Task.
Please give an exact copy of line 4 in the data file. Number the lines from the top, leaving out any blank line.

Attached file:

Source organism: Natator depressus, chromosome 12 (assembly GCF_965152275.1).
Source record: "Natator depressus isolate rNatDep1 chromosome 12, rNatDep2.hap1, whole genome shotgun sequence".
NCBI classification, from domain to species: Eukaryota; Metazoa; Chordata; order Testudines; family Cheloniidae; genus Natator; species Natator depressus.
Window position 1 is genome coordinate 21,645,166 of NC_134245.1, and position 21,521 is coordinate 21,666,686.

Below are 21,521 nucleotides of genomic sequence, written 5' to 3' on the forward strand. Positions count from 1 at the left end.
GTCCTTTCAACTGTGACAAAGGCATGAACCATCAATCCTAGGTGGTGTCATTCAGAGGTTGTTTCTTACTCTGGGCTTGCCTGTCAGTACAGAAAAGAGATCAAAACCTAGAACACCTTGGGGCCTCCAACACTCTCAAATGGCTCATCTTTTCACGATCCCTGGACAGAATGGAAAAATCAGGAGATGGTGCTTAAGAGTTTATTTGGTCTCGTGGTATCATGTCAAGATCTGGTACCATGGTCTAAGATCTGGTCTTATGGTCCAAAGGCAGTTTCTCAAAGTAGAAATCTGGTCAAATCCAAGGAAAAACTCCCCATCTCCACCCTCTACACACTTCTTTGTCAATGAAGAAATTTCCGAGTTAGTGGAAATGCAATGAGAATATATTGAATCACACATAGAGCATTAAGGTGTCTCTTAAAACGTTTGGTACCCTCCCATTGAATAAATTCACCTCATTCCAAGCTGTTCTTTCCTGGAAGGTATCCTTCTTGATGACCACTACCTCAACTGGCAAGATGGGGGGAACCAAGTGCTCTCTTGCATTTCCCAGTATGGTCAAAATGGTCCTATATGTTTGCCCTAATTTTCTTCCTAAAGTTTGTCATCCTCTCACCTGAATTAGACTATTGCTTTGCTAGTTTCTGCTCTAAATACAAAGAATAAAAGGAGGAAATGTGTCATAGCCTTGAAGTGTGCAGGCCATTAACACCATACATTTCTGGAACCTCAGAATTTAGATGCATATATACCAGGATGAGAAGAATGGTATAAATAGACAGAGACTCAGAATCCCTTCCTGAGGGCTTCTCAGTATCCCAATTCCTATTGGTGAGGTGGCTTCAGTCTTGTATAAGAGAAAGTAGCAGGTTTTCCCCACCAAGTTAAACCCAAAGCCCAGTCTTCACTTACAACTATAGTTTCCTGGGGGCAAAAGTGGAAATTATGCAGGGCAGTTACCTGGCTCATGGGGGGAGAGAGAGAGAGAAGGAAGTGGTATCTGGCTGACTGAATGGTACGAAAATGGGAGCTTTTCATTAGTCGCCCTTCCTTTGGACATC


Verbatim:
Window position 1 is genome coordinate 21,645,166 of NC_134245.1, and position 21,521 is coordinate 21,666,686.